Where to Stand on Late Term Abortion?

27 May

A guest post by ninersgal.

My friend recently had a baby. Her pregnancy was difficult. She had gestational diabetes as well as preeclampsia. Her baby was delivered at 30 weeks because there were problems with the placenta. Despite all of those challenges, my friend’s baby went home from the hospital yesterday. Unlike many of her neighbors in the NICU, my goddaughter has had no complications. Her lungs have developed and she can breathe on her own. Her brain is developing normally. And although she was only 2 pounds when she was born, this little fighter is up to 5 pounds now. I see lots of courage and fist pumping in this girl’s future.

My friend got very lucky and had a successful delivery at 30 weeks. However, there were many moments during the last two weeks of her pregnancy where I wondered what would happen. If the doctor had told my friend that the health risks of continuing her pregnancy were too great (either for her, or for the baby) and abortion was her only option, I would have held her hand and supported her. That’s exactly what I did throughout her pregnancy. And if this were the path she needed to take, I would have helped her along the way.

All that being said, spending time in the NICU looking at all premature and struggling babies has given me a lot to think about in terms of late term abortion. Let me preface that statement by saying I support a woman’s right to obtain an abortion no matter what stage of pregnancy she is in, and no matter what her reason is. However, watching the babies in the NICU has helped me see things from the point of view of those who oppose “late term abortion.”

The general medical definition of “late term abortion” refers to abortions that occur after 24 weeks of pregnancy. Most abortions (88% to be exact) occur within the first 12 weeks of pregnancy. Late term abortion only accounts for 1.5% of abortion cases in the United States. So we need to remember that when the anti-choice crowd starts to focus on so-called “partial-birth abortions,” they’re intentionally trying to muddle the facts by harping on the least common denominator.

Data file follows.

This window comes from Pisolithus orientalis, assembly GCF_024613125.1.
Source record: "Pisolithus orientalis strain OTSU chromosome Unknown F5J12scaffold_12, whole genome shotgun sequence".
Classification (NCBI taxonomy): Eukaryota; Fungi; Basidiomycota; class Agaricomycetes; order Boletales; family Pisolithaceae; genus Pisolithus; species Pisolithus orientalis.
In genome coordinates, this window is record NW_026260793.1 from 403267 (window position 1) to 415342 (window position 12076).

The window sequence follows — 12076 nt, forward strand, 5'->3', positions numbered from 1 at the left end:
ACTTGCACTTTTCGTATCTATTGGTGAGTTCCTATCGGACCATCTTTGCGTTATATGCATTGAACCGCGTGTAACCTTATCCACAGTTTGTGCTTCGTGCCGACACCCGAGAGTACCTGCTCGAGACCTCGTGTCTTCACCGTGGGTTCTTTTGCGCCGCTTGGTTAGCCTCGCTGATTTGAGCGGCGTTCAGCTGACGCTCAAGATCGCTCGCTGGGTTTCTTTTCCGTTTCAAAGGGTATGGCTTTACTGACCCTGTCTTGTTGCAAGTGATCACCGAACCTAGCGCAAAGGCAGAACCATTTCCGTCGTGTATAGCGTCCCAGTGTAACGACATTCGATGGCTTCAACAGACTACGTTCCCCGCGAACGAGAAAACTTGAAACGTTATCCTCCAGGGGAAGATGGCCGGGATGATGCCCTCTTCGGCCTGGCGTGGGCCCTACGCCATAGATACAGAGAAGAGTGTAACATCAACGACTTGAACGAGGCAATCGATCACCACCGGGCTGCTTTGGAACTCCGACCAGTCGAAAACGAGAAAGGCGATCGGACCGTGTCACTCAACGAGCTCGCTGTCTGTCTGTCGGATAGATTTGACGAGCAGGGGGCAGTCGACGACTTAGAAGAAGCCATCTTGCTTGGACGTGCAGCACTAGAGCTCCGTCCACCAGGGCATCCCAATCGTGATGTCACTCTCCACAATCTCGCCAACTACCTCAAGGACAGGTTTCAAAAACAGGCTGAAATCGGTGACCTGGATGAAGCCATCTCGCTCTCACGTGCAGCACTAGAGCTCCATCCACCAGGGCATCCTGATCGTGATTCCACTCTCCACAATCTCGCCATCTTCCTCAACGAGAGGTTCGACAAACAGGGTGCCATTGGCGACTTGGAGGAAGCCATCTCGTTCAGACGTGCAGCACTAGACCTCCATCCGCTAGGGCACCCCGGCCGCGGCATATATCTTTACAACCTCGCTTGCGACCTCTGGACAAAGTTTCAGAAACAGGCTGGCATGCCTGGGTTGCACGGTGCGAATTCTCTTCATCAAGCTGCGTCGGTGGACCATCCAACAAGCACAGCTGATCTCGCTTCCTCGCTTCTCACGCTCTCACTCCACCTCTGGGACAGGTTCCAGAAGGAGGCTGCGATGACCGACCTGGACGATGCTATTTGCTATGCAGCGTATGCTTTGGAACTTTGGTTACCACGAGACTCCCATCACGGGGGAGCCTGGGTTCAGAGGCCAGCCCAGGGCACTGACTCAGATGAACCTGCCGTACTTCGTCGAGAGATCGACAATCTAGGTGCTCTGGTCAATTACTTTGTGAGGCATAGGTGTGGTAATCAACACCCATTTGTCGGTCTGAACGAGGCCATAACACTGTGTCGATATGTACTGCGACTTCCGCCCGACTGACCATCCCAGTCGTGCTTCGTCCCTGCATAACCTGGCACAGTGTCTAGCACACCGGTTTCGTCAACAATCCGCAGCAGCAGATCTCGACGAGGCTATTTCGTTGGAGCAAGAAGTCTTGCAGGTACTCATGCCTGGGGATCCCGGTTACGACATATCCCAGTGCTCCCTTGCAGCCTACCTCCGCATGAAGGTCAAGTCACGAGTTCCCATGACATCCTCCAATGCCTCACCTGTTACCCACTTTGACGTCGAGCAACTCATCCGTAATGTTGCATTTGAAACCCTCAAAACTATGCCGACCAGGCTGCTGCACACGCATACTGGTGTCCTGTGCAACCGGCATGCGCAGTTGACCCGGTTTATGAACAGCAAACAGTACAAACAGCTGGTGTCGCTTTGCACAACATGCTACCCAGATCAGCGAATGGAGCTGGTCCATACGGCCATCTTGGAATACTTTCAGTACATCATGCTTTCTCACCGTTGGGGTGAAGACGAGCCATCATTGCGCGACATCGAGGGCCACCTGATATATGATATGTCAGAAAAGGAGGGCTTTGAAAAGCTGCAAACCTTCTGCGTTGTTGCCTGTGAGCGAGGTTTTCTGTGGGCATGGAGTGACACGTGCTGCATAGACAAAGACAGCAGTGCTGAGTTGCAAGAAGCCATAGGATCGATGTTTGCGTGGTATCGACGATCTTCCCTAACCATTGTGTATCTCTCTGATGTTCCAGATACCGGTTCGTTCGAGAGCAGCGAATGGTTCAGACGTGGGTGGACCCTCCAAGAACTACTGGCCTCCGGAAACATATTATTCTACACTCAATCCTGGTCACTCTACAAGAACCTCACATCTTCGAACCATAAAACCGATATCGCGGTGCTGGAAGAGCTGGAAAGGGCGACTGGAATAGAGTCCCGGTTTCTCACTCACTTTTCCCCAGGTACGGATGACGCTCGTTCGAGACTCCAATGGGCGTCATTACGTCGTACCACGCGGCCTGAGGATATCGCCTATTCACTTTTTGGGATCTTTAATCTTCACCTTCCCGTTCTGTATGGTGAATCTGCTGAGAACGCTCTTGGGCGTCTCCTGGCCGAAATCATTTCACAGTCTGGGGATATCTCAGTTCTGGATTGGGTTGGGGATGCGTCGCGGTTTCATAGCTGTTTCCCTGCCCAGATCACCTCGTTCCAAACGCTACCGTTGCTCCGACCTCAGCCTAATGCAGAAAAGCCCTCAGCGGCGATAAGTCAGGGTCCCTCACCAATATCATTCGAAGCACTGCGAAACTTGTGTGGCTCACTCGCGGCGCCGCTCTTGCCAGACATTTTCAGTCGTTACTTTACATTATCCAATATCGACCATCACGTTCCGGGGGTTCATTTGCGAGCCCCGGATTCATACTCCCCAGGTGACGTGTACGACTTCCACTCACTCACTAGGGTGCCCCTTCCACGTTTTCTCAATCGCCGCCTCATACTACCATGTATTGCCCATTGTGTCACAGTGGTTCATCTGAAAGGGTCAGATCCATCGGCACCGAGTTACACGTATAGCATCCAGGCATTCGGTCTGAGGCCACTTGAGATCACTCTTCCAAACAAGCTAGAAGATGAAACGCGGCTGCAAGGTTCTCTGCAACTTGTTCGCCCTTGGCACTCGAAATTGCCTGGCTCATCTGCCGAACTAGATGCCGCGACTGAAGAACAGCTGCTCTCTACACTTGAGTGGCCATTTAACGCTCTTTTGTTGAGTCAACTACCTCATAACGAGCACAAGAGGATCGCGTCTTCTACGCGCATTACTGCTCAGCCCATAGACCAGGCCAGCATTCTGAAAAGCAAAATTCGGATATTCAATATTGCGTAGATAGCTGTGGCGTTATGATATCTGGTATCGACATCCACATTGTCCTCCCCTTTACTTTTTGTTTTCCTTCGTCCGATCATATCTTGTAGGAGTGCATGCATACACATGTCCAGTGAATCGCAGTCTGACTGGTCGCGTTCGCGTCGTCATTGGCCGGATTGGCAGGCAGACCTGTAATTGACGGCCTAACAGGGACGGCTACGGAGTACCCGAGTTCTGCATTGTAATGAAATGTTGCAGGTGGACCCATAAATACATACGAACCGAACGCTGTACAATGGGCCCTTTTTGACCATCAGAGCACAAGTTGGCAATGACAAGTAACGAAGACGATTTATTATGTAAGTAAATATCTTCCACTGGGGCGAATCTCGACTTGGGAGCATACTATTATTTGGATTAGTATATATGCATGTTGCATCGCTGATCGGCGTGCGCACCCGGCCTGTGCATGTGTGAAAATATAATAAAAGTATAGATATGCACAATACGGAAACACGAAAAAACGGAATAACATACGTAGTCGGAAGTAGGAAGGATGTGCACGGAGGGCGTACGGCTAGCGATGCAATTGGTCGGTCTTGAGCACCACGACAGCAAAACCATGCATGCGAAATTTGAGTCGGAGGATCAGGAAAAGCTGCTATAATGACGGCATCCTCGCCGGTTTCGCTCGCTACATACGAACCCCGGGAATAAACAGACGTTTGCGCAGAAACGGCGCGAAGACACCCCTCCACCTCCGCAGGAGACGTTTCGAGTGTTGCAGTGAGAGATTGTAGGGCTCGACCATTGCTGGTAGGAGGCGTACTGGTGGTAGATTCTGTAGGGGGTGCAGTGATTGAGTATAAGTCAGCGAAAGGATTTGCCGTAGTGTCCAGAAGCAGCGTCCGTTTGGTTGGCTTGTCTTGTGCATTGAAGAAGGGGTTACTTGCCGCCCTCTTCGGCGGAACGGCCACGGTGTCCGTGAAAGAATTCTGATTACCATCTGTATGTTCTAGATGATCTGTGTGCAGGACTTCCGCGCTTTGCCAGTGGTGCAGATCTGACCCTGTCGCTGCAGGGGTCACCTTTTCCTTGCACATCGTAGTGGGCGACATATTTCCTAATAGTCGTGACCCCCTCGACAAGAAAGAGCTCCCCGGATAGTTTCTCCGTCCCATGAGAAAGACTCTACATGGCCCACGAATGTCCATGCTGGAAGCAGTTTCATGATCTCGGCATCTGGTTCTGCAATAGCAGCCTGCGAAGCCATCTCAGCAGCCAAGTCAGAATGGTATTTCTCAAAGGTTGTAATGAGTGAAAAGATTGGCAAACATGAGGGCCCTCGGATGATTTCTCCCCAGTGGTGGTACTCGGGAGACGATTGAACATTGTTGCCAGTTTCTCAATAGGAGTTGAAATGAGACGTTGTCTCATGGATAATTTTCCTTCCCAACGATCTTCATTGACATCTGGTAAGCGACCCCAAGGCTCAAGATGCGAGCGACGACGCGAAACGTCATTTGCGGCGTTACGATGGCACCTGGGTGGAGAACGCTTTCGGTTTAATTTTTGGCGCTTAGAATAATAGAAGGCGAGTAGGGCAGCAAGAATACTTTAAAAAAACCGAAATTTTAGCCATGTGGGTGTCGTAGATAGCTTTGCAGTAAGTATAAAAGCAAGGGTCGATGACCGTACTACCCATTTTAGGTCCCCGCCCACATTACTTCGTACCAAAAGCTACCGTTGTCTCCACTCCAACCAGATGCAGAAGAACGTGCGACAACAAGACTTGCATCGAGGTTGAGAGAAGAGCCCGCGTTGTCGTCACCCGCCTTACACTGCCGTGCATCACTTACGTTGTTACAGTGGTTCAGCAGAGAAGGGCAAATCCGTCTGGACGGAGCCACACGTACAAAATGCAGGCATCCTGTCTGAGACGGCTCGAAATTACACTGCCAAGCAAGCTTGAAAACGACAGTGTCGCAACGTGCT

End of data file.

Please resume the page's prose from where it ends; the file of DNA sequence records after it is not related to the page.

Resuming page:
Some states are attempting to restrict abortion access by pushing the cut off date even earlier in pregnancy. In the state of Oklahoma, for example, an abortion is considered “late term” at 20 weeks, and is consequently illegal. However, a fetus at 20 weeks of gestational development is far different than a fetus at 30 weeks of gestational development. That’s a fact.

Let’s put the issue of gestational development aside for a minute and simply focus on the pregnant woman who needs an abortion. (I know . . . I know . . . always putting the woman first . . .) Abortions cost money. It may take a woman several weeks to scrape together the money to pay for an abortion. What happens if she’s at 21 weeks of pregnancy instead of 20? If she lives in Oklahoma, she’ll have to go out of state to get an abortion – raising the cost even more and delaying the date of her abortion even further. This is only one explanation for why women obtain late term abortions (one that 60% of women who obtained late term abortions cited as the reason for delaying their procedure), and it’s a very valid reason.

Back to the fetus. Any number of complications can arise late in pregnancy. I have tried to read articles from medical journals to learn what these health complications are, but I don’t understand the language. Fortunately, Jodi Jacobson provides a good summary of this at RH Reality Check. In my view, the compassionate choice in cases where a fetus has serious health issues is to terminate the pregnancy so that the baby doesn’t suffer when it is born.

I understand why folks support restrictions on “late term abortions.” Little babies in the nursery can definitely tug at your heartstrings – I’m not totally made of stone, ya’ll. However, I don’t support any restrictions on abortion, because it’s not my place to say what’s right or wrong for anyone else when it comes to their healthcare. I don’t need to know the reason why a woman obtains an abortion. All I need to know is if someone wants a hand to hold while they’re going through the process. Or if they need a ride to the clinic, or a couch to sleep on when they travel to get there.

What’s your take on “late term abortion?” I know there is a lot of debate within the pro-choice community about this topic, and I’m always interested in seeing things from another point of view. What factors have influenced your opinion? I’d love to chat with you about it.

6 Responses to “Where to Stand on Late Term Abortion?”

  1. incredikate May 27, 2011 at 12:50 pm #

    I do not think “least common denominator” means what you think it means…

  2. Kathleen May 27, 2011 at 1:16 pm #

    Pro Choice is Pro Choice. It should be the decision of the person who is pregnant. End of story

  3. Steph L May 27, 2011 at 2:27 pm #